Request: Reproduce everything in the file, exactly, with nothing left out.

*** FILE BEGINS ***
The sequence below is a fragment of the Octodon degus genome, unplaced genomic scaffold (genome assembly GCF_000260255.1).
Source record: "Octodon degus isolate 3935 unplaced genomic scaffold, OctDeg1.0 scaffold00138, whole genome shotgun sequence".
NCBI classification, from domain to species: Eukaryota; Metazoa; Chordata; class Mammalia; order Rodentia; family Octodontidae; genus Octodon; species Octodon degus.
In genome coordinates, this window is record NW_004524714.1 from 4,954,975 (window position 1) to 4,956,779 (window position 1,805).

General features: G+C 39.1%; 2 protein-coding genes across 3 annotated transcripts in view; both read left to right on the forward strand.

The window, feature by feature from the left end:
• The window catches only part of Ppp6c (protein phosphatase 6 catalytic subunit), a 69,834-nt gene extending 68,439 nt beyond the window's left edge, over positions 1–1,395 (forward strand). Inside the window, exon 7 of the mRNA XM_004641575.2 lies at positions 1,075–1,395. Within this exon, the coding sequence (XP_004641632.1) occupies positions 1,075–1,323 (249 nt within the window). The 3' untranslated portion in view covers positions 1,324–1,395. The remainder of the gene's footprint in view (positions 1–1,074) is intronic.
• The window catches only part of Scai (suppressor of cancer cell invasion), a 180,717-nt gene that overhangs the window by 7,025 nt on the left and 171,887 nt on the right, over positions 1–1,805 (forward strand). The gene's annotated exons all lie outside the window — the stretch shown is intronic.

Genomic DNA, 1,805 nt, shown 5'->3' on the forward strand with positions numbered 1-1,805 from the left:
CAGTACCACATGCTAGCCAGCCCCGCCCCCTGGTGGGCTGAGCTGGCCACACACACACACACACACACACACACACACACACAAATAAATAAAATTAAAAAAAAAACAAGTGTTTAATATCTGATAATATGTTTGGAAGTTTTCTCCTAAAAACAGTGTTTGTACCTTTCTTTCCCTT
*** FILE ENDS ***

The sequence below is a fragment of the Octodon degus genome, unplaced genomic scaffold (genome assembly GCF_000260255.1).
Source record: "Octodon degus isolate 3935 unplaced genomic scaffold, OctDeg1.0 scaffold00138, whole genome shotgun sequence".
NCBI classification, from domain to species: Eukaryota; Metazoa; Chordata; class Mammalia; order Rodentia; family Octodontidae; genus Octodon; species Octodon degus.
In genome coordinates, this window is record NW_004524714.1 from 4,954,975 (window position 1) to 4,956,779 (window position 1,805).

General features: G+C 39.1%; 2 protein-coding genes across 3 annotated transcripts in view; both read left to right on the forward strand.

The window, feature by feature from the left end:
• The window catches only part of Ppp6c (protein phosphatase 6 catalytic subunit), a 69,834-nt gene extending 68,439 nt beyond the window's left edge, over positions 1–1,395 (forward strand). Inside the window, exon 7 of the mRNA XM_004641575.2 lies at positions 1,075–1,395. Within this exon, the coding sequence (XP_004641632.1) occupies positions 1,075–1,323 (249 nt within the window). The 3' untranslated portion in view covers positions 1,324–1,395. The remainder of the gene's footprint in view (positions 1–1,074) is intronic.
• The window catches only part of Scai (suppressor of cancer cell invasion), a 180,717-nt gene that overhangs the window by 7,025 nt on the left and 171,887 nt on the right, over positions 1–1,805 (forward strand). The gene's annotated exons all lie outside the window — the stretch shown is intronic.

Genomic DNA, 1,805 nt, shown 5'->3' on the forward strand with positions numbered 1-1,805 from the left:
CAGTACCACATGCTAGCCAGCCCCGCCCCCTGGTGGGCTGAGCTGGCCACACACACACACACACACACACACACACACACACAAATAAATAAAATTAAAAAAAAAACAAGTGTTTAATATCTGATAATATGTTTGGAAGTTTTCTCCTAAAAACAGTGTTTGTACCTTTCTTTCCCTT